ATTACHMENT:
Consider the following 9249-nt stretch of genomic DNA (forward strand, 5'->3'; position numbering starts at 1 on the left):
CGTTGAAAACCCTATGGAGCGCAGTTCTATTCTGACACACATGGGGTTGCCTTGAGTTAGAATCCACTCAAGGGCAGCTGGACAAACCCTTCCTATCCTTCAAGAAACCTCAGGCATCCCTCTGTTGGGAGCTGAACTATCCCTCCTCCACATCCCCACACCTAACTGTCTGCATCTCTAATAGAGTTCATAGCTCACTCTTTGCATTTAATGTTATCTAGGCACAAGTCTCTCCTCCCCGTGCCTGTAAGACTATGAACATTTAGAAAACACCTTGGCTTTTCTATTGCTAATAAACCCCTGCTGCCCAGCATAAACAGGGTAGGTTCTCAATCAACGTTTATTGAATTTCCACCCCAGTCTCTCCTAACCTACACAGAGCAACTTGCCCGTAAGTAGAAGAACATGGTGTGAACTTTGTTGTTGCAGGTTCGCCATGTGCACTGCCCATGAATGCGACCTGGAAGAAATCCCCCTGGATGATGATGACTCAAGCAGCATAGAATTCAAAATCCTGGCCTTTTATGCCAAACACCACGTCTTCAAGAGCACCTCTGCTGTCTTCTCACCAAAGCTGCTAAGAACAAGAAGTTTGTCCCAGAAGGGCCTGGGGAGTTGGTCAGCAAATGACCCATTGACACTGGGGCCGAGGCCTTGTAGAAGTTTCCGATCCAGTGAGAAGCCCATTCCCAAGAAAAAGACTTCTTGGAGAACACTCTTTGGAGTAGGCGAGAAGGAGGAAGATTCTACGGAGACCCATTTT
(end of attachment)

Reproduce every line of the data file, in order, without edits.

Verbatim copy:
Consider the following 9249-nt stretch of genomic DNA (forward strand, 5'->3'; position numbering starts at 1 on the left):
CGTTGAAAACCCTATGGAGCGCAGTTCTATTCTGACACACATGGGGTTGCCTTGAGTTAGAATCCACTCAAGGGCAGCTGGACAAACCCTTCCTATCCTTCAAGAAACCTCAGGCATCCCTCTGTTGGGAGCTGAACTATCCCTCCTCCACATCCCCACACCTAACTGTCTGCATCTCTAATAGAGTTCATAGCTCACTCTTTGCATTTAATGTTATCTAGGCACAAGTCTCTCCTCCCCGTGCCTGTAAGACTATGAACATTTAGAAAACACCTTGGCTTTTCTATTGCTAATAAACCCCTGCTGCCCAGCATAAACAGGGTAGGTTCTCAATCAACGTTTATTGAATTTCCACCCCAGTCTCTCCTAACCTACACAGAGCAACTTGCCCGTAAGTAGAAGAACATGGTGTGAACTTTGTTGTTGCAGGTTCGCCATGTGCACTGCCCATGAATGCGACCTGGAAGAAATCCCCCTGGATGATGATGACTCAAGCAGCATAGAATTCAAAATCCTGGCCTTTTATGCCAAACACCACGTCTTCAAGAGCACCTCTGCTGTCTTCTCACCAAAGCTGCTAAGAACAAGAAGTTTGTCCCAGAAGGGCCTGGGGAGTTGGTCAGCAAATGACCCATTGACACTGGGGCCGAGGCCTTGTAGAAGTTTCCGATCCAGTGAGAAGCCCATTCCCAAGAAAAAGACTTCTTGGAGAACACTCTTTGGAGTAGGCGAGAAGGAGGAAGATTCTACGGAGACCCATTTT